A concert-less orchestra continues playing


Credit: Lauren Medeiros

The Wayland High School Orchestra performs a recording of their December concert for Winter Week. “I like that I didn’t get the stress of performing live,” sophomore Amelie Martin said. “It was nice that we could still have a concert despite the pandemic.”

Although this school year has been one of a kind, the annual WHS Winter Week was still able to take place. Due to COVID-19, all Winter Week performances and activities were done online. On Friday, February 5. the Wayland High School Orchestra shared their recorded performance from their December Concert.

For sophomore performer Amelie Martin and the orchestra, it took about an hour to complete the recording. Martin is a violinist and has been playing for 11 years. During Martin’s freshman year, she participated in Senior Districts. Martin practices the violin every day for about three hours and outside of school, she takes private lessons.

“Sometimes [practicing the violin] can be kind of like a chore, but overall I enjoy it,” Martin said.

Sophomore Bryn Leonard is a violinist who has been playing for 11 years. Leonard wasn’t able to participate in the concert because she had to get tested for COVID-19 and the test results didn’t come back in time for the recording.

“Orchestra class is still great as always due to Ms. Memoli’s dedication to making it as fun as possible, even if half of us are remote at any given class,” Leonard said.

COVID-19 has also changed the structure of the class. The orchestra could only rehearse together on Wednesdays. On the regular school days, the cohorts would rehearse separately.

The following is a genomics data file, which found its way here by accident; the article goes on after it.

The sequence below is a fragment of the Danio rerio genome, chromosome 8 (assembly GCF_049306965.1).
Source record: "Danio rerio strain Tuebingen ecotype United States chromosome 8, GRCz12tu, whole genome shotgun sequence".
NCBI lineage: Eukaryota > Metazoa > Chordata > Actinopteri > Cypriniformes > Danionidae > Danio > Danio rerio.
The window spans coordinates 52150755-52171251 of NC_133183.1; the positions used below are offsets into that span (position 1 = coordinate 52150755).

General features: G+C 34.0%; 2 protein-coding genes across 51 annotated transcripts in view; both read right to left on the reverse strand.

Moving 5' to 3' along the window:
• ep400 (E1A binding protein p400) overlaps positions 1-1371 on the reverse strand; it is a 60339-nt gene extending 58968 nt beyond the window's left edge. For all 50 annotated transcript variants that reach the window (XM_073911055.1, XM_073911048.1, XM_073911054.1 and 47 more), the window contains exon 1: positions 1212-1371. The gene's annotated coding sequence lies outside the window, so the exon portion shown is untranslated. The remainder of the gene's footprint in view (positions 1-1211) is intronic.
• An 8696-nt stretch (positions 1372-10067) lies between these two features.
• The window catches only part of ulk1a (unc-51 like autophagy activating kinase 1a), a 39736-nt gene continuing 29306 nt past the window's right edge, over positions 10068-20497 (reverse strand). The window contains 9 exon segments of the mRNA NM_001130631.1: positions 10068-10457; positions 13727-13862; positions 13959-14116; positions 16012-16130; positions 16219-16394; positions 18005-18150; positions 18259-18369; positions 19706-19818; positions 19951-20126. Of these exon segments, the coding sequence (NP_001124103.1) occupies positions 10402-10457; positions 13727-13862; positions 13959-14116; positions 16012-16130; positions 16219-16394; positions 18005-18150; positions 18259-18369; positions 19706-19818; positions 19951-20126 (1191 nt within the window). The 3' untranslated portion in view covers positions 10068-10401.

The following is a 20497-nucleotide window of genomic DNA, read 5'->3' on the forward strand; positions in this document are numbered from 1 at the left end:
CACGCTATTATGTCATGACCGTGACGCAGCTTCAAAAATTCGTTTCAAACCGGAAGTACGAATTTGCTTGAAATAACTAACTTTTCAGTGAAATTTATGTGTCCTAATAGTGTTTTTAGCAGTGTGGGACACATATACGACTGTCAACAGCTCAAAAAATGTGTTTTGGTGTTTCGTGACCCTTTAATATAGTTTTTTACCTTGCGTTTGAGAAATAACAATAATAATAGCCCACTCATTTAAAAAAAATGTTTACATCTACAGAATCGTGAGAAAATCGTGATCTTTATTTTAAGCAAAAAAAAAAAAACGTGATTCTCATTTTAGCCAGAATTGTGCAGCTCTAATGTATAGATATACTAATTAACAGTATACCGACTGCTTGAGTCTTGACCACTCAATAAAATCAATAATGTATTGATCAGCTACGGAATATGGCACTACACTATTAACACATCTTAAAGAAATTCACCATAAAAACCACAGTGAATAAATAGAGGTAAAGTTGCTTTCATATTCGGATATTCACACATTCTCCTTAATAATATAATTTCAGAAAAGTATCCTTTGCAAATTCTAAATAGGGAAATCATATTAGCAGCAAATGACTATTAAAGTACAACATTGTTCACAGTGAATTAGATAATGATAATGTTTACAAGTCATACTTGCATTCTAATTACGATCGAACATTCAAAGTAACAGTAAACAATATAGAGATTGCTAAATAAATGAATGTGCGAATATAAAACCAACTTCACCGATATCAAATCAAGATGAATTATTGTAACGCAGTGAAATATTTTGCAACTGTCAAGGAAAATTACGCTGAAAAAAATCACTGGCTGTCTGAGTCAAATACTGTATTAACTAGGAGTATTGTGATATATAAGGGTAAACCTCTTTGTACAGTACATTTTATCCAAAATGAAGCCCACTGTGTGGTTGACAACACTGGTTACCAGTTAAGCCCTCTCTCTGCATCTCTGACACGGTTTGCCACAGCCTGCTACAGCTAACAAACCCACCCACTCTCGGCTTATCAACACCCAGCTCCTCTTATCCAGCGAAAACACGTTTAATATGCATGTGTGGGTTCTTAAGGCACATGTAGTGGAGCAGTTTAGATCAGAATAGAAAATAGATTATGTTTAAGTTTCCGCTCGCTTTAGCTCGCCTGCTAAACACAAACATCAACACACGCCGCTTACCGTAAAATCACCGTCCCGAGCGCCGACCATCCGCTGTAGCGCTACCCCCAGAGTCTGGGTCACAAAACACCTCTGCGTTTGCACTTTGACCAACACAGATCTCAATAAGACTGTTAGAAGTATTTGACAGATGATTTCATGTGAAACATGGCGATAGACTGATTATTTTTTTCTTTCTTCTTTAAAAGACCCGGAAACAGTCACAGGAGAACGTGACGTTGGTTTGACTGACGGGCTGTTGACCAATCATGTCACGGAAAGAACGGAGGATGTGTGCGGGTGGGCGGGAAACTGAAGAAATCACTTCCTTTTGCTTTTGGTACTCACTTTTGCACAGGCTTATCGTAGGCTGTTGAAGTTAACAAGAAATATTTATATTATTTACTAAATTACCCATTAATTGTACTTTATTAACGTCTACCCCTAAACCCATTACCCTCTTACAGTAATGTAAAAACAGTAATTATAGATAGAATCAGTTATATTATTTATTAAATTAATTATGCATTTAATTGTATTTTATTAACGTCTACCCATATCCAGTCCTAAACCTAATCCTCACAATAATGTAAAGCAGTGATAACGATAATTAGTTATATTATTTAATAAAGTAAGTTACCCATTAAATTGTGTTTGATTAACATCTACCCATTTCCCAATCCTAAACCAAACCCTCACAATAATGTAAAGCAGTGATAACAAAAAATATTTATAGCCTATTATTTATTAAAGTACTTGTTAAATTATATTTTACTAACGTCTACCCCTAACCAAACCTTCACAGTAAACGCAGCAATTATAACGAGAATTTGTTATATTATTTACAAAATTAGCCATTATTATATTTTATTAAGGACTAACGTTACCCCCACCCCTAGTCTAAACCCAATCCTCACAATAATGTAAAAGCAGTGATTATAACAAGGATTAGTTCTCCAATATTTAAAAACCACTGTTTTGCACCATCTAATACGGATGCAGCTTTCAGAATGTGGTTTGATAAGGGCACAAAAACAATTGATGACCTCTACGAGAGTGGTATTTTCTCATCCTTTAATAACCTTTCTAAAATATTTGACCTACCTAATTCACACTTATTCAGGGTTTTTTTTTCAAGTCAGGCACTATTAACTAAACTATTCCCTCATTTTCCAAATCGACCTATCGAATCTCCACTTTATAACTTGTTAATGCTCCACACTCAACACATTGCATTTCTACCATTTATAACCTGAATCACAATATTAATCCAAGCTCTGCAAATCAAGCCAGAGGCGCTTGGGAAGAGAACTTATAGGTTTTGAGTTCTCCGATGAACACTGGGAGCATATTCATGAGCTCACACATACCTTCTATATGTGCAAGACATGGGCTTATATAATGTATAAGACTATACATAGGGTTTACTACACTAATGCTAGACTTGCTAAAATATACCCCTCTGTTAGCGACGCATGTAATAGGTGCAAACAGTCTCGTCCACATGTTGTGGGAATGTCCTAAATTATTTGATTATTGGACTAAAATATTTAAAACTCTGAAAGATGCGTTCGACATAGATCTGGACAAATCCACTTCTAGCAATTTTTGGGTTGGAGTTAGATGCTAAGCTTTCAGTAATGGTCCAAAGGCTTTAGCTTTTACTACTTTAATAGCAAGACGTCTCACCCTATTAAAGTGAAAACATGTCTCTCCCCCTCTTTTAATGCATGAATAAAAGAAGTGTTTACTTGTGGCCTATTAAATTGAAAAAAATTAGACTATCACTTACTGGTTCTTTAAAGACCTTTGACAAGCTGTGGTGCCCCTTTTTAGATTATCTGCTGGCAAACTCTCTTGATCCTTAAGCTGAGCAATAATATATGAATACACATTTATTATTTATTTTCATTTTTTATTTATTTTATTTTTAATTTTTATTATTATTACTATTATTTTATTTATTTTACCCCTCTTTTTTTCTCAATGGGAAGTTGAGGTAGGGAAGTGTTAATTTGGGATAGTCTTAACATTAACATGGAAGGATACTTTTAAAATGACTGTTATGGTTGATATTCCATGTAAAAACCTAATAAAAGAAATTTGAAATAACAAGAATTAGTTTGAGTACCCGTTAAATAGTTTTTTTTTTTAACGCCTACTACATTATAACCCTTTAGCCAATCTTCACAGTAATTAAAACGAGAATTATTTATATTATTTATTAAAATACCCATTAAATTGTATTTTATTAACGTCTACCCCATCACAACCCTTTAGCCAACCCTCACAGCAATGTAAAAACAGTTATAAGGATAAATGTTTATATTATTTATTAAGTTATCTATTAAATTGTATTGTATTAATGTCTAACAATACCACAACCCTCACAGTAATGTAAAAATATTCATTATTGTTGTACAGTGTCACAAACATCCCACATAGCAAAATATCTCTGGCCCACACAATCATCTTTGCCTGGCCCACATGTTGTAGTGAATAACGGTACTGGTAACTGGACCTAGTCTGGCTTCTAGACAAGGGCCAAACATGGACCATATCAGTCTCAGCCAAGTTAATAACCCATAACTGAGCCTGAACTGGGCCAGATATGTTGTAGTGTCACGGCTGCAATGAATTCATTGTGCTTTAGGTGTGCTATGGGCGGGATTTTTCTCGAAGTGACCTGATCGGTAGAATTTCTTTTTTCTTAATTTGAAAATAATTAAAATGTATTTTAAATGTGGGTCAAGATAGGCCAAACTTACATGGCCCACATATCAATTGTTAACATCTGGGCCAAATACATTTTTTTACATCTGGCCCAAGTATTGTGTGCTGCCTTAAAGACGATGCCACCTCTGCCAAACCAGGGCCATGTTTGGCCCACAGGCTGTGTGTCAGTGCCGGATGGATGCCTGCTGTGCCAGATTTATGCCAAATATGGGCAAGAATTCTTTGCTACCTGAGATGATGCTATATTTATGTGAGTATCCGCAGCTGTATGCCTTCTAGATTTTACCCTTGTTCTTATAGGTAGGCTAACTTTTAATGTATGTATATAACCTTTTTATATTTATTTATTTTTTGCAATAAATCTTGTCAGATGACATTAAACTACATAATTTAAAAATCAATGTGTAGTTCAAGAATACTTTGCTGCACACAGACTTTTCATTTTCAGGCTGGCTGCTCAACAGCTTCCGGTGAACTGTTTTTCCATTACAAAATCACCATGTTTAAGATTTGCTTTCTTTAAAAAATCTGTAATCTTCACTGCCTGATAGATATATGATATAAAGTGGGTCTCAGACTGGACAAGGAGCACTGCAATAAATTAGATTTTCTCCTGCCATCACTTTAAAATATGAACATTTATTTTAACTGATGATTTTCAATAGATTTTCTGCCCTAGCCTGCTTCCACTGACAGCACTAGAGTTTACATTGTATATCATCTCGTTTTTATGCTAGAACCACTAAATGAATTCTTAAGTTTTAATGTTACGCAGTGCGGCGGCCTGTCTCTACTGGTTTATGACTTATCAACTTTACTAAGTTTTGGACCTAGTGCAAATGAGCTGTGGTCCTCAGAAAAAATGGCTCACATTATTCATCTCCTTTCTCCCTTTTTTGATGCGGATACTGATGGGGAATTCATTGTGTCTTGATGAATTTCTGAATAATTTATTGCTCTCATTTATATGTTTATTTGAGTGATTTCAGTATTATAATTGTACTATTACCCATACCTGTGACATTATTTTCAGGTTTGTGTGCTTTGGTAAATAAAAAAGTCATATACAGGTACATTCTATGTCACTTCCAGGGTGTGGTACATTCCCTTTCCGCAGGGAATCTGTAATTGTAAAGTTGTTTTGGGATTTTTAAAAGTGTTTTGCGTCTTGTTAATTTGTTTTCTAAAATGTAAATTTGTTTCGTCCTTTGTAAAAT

“Something that was hard [about rehearsing in different cohorts] was that the piece had solos in it,” Martin said. “So if one person [from the other cohort] was playing a solo, they couldn’t be playing it with the other cohort, so someone would have to cover for them.”

During orchestra classes in person, the students would have to play six feet apart and the students at home would follow along over Zoom.

“The experience has taught us as a group to listen and follow each other better, which has improved our playing,” Leonard said.

For orchestra director Susan Memoli, concert adjustments with COVID-19 restrictions went a lot smoother than she expected.

“Orchestra has been very lucky,” Memoli said. “Unlike band and chorus, strings did not have the issues of mitigating aerosols. Our adaptations are more around distancing.”

The orchestra performed one piece called “The Corelli Christmas Concerto” written by Arcangelo Corelli, an Italian violinist and composer. Martin enjoyed playing this piece.

“This piece reminds me of Christmas and the holidays,” Martin said. “During these harsh COVID-19 times, [this piece] reminds me of bringing people together and making music.”

The Corelli Christmas Concerto is a piece written for string instruments. In the piece, there are movements for different sections and solos.

“[My favorite movement of Corelli Christmas Concerto] was the first one because it was the tune that everyone knows,” said Martin.

Martin prefers to perform in person but was happy they were able to share the hard work they put into orchestra.

“It is kind of nice because you still get the experience of having a concert,” Martin said.

Performing on Zoom was a learning experience for many of the orchestra members.

“I miss a large crowd and the excitement of the live performance,” Memoli said. “That being said, I feel incredibly fortunate to work with the musicians at WHS and connect through our common language of music in whatever format works.”